Under what conditions does women’s social and political action contribute to the strengthening of women’s empowerment and lead to accountability outcomes that promote gender equity in contexts of fragility, conflict and violence?
Women’s political agency is limited in multiple ways in fragile, conflict- and violence-affected settings (FCVAS). Existing research confirms that exclusionary social norms, gender biased formal rules and informal practices, gendered political spaces, and risks of violence all limit women’s political participation. But there remains an important gap in scholarly work on women’s experiences in FCVAS: existing study has tended not to focus on the fine-grained issues of when, how, and with what outcomes women do act collectively to demand change.
In spite of clear gender-specific barriers, the first phase of A4EA research found that women lead and participate in these settings in a variety of forms of social and political action at the local, subnational and national levels.
The phase 2 Gendered Contentions workstream has aimed to increase understanding of the factors that positively influence women’s ability to make claims and act politically in settings characterised by fragility and conflict.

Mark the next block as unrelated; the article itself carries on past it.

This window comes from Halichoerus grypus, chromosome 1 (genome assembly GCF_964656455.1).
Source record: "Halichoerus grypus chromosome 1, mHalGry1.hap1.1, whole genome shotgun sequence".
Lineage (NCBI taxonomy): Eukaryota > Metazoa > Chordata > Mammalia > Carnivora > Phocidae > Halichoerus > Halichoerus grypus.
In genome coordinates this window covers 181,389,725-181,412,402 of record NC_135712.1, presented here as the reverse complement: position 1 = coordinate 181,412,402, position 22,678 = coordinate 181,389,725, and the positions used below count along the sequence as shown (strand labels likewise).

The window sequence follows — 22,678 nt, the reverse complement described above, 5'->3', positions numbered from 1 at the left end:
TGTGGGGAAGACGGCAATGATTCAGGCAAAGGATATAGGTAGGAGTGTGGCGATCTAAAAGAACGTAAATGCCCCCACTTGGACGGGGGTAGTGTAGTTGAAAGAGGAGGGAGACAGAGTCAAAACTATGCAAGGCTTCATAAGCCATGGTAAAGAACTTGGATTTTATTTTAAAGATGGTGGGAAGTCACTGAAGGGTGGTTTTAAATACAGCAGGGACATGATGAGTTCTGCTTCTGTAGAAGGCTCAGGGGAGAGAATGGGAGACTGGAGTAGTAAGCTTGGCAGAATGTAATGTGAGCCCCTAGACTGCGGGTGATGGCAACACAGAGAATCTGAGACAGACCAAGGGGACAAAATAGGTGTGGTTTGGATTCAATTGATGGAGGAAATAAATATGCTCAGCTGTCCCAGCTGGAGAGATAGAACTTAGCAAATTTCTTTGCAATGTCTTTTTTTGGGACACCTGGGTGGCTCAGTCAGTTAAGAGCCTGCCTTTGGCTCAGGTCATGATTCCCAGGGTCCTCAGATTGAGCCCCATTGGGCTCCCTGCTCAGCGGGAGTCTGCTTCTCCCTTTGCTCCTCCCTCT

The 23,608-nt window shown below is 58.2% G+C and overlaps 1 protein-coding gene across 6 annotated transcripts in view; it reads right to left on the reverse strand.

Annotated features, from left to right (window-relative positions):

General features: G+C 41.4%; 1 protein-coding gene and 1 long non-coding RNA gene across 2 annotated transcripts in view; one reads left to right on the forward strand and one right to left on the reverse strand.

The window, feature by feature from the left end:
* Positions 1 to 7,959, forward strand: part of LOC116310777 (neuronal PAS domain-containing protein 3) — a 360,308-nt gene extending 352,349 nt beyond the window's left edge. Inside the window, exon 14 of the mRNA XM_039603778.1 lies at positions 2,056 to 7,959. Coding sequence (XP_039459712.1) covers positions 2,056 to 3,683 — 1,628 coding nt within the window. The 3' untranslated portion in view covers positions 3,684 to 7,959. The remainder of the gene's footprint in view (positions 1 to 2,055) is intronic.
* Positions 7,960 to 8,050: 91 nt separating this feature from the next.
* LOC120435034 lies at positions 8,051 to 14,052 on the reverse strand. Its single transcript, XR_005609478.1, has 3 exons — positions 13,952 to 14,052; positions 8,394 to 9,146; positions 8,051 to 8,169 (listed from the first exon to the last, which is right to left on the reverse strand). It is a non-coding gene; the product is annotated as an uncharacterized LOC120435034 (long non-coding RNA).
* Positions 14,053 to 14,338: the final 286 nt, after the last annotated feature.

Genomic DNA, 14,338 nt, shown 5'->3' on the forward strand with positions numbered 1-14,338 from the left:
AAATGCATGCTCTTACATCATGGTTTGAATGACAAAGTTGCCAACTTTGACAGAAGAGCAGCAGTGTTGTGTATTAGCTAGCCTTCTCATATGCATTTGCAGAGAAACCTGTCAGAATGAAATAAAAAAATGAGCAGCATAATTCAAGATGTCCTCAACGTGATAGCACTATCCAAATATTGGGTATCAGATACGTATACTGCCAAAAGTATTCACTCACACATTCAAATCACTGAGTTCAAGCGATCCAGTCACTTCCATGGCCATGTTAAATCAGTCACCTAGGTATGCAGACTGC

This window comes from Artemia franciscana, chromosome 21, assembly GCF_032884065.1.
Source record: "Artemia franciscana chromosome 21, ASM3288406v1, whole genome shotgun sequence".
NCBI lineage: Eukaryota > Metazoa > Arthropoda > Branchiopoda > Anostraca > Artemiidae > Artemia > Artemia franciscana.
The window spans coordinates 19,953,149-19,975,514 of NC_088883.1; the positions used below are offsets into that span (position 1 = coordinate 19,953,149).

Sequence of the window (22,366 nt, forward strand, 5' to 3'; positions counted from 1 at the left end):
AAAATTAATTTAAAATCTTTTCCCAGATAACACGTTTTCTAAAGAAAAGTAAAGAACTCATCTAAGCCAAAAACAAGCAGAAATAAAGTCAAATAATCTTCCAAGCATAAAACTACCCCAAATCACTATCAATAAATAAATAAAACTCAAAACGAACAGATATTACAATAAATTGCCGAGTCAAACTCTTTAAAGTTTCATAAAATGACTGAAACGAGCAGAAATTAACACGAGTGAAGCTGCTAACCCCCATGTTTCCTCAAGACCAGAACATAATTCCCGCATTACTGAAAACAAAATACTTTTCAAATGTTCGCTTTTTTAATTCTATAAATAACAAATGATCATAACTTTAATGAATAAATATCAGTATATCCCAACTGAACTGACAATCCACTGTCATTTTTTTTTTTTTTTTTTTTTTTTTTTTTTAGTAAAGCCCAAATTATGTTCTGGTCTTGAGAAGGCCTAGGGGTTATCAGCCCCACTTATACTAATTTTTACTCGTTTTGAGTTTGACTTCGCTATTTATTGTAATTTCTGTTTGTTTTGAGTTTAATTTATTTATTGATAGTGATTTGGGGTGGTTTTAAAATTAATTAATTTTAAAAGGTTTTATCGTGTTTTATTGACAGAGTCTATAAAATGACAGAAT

The Gendered Contentions workstream has undertaken two linked comparative studies. Building on previous research on the Bring Back Our Girls movement, fuel-related protests, and alternative expressions of accountability claims, the first is a comparative study between Pakistan and Mozambique, which focused on episodes of contention that women participate in. Through in-depth interviews with women involved in such episodes, researchers explored the gendered nature of these contentions, the forms of women’s leadership, the repertoire of strategies used, and the impact these forms of participation have on women’s political empowerment.
The second study focused on fragile metropolitan settings in Pakistan and Nigeria to understand gender gaps in democratic accountability. The focus on women in urban environments is both novel and necessary given increasing urbanisation and a weak evidence base on how community-level norms and opportunities differ in these settings.
As the pandemic struck in early 2020, the research pivoted to include a focus on understanding the gendered nature of lived experiences and impacts of the pandemic in a context of household inequality. It is hoped that this study will increase the understanding of the combinations of preconditions, events, and strategies that impact on empowerment and accountability outcomes for urban women.
How can donors support women’s political empowerment?